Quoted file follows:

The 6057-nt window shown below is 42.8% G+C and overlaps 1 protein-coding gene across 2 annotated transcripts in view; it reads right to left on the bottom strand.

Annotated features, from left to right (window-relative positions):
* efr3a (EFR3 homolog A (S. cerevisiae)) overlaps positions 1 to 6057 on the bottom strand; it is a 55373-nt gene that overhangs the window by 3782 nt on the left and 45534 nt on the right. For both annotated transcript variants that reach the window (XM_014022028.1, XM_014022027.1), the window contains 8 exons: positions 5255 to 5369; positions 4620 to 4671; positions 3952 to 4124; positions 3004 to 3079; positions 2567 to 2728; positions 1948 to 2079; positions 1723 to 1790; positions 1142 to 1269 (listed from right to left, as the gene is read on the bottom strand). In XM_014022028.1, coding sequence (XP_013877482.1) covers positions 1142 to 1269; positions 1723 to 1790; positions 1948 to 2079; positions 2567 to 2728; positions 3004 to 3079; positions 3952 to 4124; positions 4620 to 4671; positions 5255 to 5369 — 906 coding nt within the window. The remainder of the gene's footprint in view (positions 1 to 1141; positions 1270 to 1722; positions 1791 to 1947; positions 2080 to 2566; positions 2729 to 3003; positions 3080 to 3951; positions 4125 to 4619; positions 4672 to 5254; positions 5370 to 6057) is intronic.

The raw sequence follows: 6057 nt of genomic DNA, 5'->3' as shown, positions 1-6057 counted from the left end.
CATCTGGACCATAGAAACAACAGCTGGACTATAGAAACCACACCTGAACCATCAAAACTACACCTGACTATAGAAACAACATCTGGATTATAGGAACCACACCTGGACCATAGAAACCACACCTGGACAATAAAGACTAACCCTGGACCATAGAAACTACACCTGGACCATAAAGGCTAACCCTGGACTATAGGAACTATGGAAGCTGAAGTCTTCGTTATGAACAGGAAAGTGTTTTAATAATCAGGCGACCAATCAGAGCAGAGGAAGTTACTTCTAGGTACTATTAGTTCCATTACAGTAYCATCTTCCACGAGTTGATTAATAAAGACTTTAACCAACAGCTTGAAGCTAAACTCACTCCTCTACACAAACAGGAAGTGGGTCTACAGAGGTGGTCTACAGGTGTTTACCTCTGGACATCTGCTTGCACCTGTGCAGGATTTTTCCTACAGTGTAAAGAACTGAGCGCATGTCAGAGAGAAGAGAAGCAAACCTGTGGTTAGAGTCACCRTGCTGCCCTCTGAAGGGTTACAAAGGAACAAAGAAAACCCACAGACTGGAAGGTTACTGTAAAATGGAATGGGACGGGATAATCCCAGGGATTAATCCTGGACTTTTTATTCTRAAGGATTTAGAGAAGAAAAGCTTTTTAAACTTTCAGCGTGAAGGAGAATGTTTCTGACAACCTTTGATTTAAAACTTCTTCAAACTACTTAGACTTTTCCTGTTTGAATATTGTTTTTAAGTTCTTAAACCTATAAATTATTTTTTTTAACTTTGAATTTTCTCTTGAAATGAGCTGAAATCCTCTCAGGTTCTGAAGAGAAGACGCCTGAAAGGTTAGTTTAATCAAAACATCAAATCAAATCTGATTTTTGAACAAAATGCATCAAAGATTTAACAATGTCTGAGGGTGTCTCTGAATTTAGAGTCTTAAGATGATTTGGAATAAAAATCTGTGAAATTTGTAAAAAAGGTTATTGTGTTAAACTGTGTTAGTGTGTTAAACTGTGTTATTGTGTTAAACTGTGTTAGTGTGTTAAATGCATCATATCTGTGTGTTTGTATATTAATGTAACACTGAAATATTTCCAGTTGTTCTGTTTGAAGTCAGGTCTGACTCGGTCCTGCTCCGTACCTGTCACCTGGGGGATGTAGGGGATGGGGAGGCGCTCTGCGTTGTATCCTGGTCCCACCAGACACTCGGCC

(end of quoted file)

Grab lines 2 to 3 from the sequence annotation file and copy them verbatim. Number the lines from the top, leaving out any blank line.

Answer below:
Annotated features, from left to right (window-relative positions):
* efr3a (EFR3 homolog A (S. cerevisiae)) overlaps positions 1 to 6057 on the bottom strand; it is a 55373-nt gene that overhangs the window by 3782 nt on the left and 45534 nt on the right. For both annotated transcript variants that reach the window (XM_014022028.1, XM_014022027.1), the window contains 8 exons: positions 5255 to 5369; positions 4620 to 4671; positions 3952 to 4124; positions 3004 to 3079; positions 2567 to 2728; positions 1948 to 2079; positions 1723 to 1790; positions 1142 to 1269 (listed from right to left, as the gene is read on the bottom strand). In XM_014022028.1, coding sequence (XP_013877482.1) covers positions 1142 to 1269; positions 1723 to 1790; positions 1948 to 2079; positions 2567 to 2728; positions 3004 to 3079; positions 3952 to 4124; positions 4620 to 4671; positions 5255 to 5369 — 906 coding nt within the window. The remainder of the gene's footprint in view (positions 1 to 1141; positions 1270 to 1722; positions 1791 to 1947; positions 2080 to 2566; positions 2729 to 3003; positions 3080 to 3951; positions 4125 to 4619; positions 4672 to 5254; positions 5370 to 6057) is intronic.